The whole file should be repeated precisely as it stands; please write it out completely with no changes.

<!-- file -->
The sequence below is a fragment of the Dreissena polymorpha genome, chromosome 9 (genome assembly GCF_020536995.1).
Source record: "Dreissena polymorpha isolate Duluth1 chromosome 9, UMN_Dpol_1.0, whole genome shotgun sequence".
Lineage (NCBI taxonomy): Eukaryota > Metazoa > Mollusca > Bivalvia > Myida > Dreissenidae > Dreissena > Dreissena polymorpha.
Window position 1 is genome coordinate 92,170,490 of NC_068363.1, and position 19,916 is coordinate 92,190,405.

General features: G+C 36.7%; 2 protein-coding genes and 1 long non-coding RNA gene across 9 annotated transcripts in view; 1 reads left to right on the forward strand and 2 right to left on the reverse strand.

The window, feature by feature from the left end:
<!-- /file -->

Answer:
The sequence below is a fragment of the Dreissena polymorpha genome, chromosome 9 (genome assembly GCF_020536995.1).
Source record: "Dreissena polymorpha isolate Duluth1 chromosome 9, UMN_Dpol_1.0, whole genome shotgun sequence".
Lineage (NCBI taxonomy): Eukaryota > Metazoa > Mollusca > Bivalvia > Myida > Dreissenidae > Dreissena > Dreissena polymorpha.
Window position 1 is genome coordinate 92,170,490 of NC_068363.1, and position 19,916 is coordinate 92,190,405.

General features: G+C 36.7%; 2 protein-coding genes and 1 long non-coding RNA gene across 9 annotated transcripts in view; 1 reads left to right on the forward strand and 2 right to left on the reverse strand.

The window, feature by feature from the left end: